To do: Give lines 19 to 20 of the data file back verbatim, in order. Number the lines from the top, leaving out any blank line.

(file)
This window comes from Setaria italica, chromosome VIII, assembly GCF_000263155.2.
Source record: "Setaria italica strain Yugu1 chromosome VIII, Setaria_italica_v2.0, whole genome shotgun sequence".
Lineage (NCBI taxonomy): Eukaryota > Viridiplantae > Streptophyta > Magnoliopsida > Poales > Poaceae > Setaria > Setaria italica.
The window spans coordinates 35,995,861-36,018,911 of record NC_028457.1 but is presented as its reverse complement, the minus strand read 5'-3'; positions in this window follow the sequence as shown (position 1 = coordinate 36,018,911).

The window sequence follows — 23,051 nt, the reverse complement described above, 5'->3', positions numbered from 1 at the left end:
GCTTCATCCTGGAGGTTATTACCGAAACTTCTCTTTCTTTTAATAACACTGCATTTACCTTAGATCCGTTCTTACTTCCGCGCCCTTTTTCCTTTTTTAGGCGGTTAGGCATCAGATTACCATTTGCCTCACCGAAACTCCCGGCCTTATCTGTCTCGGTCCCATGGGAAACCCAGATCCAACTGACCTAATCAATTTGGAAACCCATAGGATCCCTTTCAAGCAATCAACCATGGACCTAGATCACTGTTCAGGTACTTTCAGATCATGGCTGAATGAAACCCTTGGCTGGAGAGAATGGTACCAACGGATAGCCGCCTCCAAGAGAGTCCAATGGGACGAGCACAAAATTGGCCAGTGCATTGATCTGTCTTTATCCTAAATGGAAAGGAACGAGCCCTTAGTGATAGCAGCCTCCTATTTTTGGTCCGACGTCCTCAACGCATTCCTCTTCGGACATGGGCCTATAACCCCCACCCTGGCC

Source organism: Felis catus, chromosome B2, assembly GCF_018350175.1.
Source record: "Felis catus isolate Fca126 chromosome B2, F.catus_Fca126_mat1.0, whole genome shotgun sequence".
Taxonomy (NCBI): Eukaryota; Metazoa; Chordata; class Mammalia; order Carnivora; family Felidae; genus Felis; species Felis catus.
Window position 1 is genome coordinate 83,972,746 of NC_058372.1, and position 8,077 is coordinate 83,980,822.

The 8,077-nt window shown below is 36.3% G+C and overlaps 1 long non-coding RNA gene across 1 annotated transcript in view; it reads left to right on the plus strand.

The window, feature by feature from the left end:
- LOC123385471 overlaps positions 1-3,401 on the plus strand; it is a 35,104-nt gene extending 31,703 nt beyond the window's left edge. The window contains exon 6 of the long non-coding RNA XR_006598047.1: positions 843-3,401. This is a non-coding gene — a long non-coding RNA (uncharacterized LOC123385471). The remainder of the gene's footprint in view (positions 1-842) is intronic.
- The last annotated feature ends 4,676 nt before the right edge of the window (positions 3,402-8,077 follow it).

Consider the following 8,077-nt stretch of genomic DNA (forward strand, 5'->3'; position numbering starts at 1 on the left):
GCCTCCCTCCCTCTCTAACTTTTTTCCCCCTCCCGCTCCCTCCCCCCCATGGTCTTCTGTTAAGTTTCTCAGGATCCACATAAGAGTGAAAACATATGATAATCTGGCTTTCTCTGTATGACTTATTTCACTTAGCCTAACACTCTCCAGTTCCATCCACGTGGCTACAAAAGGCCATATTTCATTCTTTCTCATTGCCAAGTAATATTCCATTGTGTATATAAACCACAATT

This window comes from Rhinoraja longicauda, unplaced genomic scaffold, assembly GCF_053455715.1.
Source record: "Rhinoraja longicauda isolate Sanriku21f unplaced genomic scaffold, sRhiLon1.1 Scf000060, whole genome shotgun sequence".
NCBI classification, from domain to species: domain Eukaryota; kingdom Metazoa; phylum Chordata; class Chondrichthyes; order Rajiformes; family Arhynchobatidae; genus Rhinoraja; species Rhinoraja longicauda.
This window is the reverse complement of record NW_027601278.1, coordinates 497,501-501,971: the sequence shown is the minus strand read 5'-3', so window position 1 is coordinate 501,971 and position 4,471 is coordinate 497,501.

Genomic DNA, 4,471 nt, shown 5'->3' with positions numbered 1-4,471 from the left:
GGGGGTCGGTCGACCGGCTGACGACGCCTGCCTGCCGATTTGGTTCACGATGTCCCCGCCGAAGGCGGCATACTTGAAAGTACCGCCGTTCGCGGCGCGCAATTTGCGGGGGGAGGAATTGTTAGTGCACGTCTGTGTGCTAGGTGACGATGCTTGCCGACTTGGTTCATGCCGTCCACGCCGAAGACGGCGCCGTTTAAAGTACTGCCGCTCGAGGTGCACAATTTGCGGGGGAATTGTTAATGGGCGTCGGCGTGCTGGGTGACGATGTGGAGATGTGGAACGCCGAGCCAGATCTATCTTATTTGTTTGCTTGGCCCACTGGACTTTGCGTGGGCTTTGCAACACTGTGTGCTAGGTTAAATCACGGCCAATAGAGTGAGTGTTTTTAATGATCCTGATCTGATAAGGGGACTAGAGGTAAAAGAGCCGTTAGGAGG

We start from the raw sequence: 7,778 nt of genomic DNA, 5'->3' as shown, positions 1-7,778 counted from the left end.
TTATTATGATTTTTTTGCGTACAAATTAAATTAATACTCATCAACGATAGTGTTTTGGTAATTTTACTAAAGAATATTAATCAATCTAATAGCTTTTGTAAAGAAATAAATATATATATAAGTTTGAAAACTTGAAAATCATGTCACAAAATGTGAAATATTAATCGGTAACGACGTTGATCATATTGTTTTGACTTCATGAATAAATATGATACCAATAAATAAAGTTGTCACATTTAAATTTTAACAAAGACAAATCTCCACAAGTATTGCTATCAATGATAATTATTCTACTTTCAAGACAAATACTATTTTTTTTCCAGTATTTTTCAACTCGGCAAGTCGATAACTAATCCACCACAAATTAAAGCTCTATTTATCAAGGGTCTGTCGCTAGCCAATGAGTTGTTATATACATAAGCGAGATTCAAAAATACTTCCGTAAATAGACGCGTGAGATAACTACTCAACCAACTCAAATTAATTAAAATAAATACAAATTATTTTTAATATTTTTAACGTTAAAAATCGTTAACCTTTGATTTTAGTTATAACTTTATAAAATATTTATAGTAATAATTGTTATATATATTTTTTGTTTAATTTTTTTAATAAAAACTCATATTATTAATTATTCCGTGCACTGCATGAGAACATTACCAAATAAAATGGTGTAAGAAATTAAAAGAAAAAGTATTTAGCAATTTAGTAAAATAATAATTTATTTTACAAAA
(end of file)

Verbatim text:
NCBI classification, from domain to species: domain Eukaryota; kingdom Metazoa; phylum Chordata; class Chondrichthyes; order Rajiformes; family Arhynchobatidae; genus Rhinoraja; species Rhinoraja longicauda.
This window is the reverse complement of record NW_027601278.1, coordinates 497,501-501,971: the sequence shown is the minus strand read 5'-3', so window position 1 is coordinate 501,971 and position 4,471 is coordinate 497,501.